Interview – Dr. Scott Okuno: Looking for Better Outcomes

Okuno-scottDr. Scott Okuno is an Oncologist at the Mayo Clinic in Rochester, Minnesota, where he treats patients who have sarcoma. He works with a team of people who have different specialties, “a good group of people,” who are “learning all the time” and who put their knowledge together to decide how best to treat patients. He is a Professor of Oncology, and in his academic research, he collaborates with physicians across the Midwest to design studies that will help doctors find better treatments for their patients. Dr. Okuno also advises Rein in Sarcoma, in an exciting new partnership.

Setting the Course
Dr. Scott Okuno grew up in Prospect Heights, Illinois. He went to St. Olaf College, and tells us: “there I met a gal who was from a small town in Minnesota, Kasson. We fell in love. We got married.” So, after completing medical school in Illinois, Dr. Okuno and his wife moved back to Southeast Minnesota to be near her home town. Dr. Okuno completed his Residency at Mayo, and also his Fellowship in Hematology and Oncology. He joined the Mayo Clinic staff in 1996 and has worked there ever since.

Scott Okuno, MDDr. Okuno knew “somewhere along the way” that he wanted to be a doctor. Being “engaged with Dr. Scott Okunopeople” interested him. In a sense he continued the family profession, as his dad was a pathologist and his mother a nurse.

When Dr. Okuno began working at the Mayo Clinic, he joined practice with a senior physician who was an expert in sarcomas. There was a need for a new doctor to train with this physician for several years, then carry on in his place. Dr. Okuno took on this role. As he began treating sarcoma patients, he started liking this work more and more.

At Mayo, an oncologist like Dr. Okuno does not treat patients alone. There is a team of people, a good group of people, who get to know each other and work together. The doctors have different specialties, and they put their knowledge together to decide on the best treatment for their patients. It’s a “happy environment,” which makes him want to stay. Every week, every day, he learns more. He says, “we’re learning all the time.”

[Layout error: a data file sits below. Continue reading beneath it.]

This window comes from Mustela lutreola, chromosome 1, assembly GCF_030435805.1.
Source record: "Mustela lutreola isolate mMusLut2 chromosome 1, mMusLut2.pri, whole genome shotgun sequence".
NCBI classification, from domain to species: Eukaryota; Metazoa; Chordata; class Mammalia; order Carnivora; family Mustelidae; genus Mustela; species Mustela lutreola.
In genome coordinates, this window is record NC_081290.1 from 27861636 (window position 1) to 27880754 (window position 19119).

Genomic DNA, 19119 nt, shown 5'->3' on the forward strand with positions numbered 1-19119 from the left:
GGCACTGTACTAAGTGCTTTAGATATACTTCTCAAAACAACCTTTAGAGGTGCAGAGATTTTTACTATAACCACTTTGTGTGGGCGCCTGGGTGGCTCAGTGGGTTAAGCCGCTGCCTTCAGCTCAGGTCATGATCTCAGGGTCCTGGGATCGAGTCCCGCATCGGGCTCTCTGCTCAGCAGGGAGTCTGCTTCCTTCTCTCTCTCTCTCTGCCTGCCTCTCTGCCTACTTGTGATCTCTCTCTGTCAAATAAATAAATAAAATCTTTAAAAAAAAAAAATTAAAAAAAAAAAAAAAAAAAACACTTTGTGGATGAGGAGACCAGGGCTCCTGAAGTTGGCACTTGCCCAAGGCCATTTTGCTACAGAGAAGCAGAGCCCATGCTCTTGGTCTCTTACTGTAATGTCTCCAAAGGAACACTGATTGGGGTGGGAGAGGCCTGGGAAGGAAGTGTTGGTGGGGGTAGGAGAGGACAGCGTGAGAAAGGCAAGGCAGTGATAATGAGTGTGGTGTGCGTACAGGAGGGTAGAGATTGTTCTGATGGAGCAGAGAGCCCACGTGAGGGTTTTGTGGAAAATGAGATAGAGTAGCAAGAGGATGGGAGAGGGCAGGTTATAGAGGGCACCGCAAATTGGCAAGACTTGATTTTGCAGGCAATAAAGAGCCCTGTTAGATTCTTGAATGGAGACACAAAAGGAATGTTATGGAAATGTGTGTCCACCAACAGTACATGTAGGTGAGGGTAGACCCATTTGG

A Goal for Sarcoma Treatment
For sarcoma, what doctors would really like to learn is better treatment options. It is hard to conduct clinical studies in sarcoma, because there are so few people who get the disease and there are so many variations within the disease. Sarcoma is not just one cancer, and the different types respond to medicines differently. But the Mayo doctors, along with other major academic centers in the Midwest – including Rein in Sarcoma partner University of Minnesota – are collaborating to design studies that will provide useful new information more quickly. By pooling their resources and sharing patient information, they can get answers more effectively.

Joining with the Rein in Sarcoma Foundation
Dr. Scott Okuno - Party in the ParkScott Okuno at 2014 Party in the ParkDr. Okuno was introduced to Rein in Sarcoma’s work when he got a call from Dr. Keith Skubitz, asking him to review proposals for the research grants being awarded by RIS. He was interested to read about all these projects. At about the same time, he received a request to meet with RIS President Pete Wyckoff, to discuss a more active role for him and his colleagues. One wintry day Pete did drive down, with sarcoma survivor Kevin O’Keefe, and the three men talked.

Dr. Okuno also was encouraged by two patients who had been touched by RIS. He realized that doctors alone “can’t do it all.” Doctors are able to see their patients for a half hour or an hour, and in that short touch point must discuss a potentially life-threatening illness or body-altering experience. Patients then must go home to live and function within their families and communities. There is a need for an organization to connect these patients and their families with good information and with others who have faced the same things.

He found RIS to be passionate, organized, and focused on an important message. He has consulted with the Red Flags team to provide accurate medical information. In July 2014, he attended his first-ever Party in the Park. “What a beautiful event,” he says. The weather was awesome, the crowd was great, and the memorials and luminary readings provided touching moments.

A Hope for the Future
Working with his Mayo team, and in collaboration with others, Dr. Okuno would like to continue conducting the research studies that may improve outcomes for sarcoma patients. And here is a goal we all can embrace.
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